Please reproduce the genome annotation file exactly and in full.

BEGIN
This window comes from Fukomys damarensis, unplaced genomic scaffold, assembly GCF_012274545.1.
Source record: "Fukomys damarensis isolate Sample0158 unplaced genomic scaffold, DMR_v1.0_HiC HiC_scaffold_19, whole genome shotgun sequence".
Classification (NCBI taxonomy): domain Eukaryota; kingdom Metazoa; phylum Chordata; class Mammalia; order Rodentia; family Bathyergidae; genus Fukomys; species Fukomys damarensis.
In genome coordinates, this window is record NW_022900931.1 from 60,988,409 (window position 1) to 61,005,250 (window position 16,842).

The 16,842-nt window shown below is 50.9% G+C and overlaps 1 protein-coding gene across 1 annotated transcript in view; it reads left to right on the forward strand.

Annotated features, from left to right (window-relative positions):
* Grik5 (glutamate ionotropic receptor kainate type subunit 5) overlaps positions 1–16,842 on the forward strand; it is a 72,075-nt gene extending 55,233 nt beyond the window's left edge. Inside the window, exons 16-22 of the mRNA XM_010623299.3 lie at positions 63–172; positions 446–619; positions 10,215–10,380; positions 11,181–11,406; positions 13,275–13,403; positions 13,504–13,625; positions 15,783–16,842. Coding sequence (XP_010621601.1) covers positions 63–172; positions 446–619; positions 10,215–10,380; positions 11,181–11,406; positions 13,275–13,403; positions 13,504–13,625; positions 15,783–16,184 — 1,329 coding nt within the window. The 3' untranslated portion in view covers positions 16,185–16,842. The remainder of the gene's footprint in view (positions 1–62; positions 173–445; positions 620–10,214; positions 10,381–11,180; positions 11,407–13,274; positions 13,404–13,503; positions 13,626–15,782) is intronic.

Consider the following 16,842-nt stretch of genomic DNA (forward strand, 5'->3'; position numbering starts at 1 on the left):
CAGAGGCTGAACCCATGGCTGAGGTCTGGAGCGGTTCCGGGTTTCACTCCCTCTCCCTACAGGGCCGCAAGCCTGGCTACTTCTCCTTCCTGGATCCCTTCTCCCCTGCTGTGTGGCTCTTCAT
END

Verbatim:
This window comes from Fukomys damarensis, unplaced genomic scaffold, assembly GCF_012274545.1.
Source record: "Fukomys damarensis isolate Sample0158 unplaced genomic scaffold, DMR_v1.0_HiC HiC_scaffold_19, whole genome shotgun sequence".
Classification (NCBI taxonomy): domain Eukaryota; kingdom Metazoa; phylum Chordata; class Mammalia; order Rodentia; family Bathyergidae; genus Fukomys; species Fukomys damarensis.
In genome coordinates, this window is record NW_022900931.1 from 60,988,409 (window position 1) to 61,005,250 (window position 16,842).

The 16,842-nt window shown below is 50.9% G+C and overlaps 1 protein-coding gene across 1 annotated transcript in view; it reads left to right on the forward strand.

Annotated features, from left to right (window-relative positions):
* Grik5 (glutamate ionotropic receptor kainate type subunit 5) overlaps positions 1–16,842 on the forward strand; it is a 72,075-nt gene extending 55,233 nt beyond the window's left edge. Inside the window, exons 16-22 of the mRNA XM_010623299.3 lie at positions 63–172; positions 446–619; positions 10,215–10,380; positions 11,181–11,406; positions 13,275–13,403; positions 13,504–13,625; positions 15,783–16,842. Coding sequence (XP_010621601.1) covers positions 63–172; positions 446–619; positions 10,215–10,380; positions 11,181–11,406; positions 13,275–13,403; positions 13,504–13,625; positions 15,783–16,184 — 1,329 coding nt within the window. The 3' untranslated portion in view covers positions 16,185–16,842. The remainder of the gene's footprint in view (positions 1–62; positions 173–445; positions 620–10,214; positions 10,381–11,180; positions 11,407–13,274; positions 13,404–13,503; positions 13,626–15,782) is intronic.

Consider the following 16,842-nt stretch of genomic DNA (forward strand, 5'->3'; position numbering starts at 1 on the left):
CAGAGGCTGAACCCATGGCTGAGGTCTGGAGCGGTTCCGGGTTTCACTCCCTCTCCCTACAGGGCCGCAAGCCTGGCTACTTCTCCTTCCTGGATCCCTTCTCCCCTGCTGTGTGGCTCTTCAT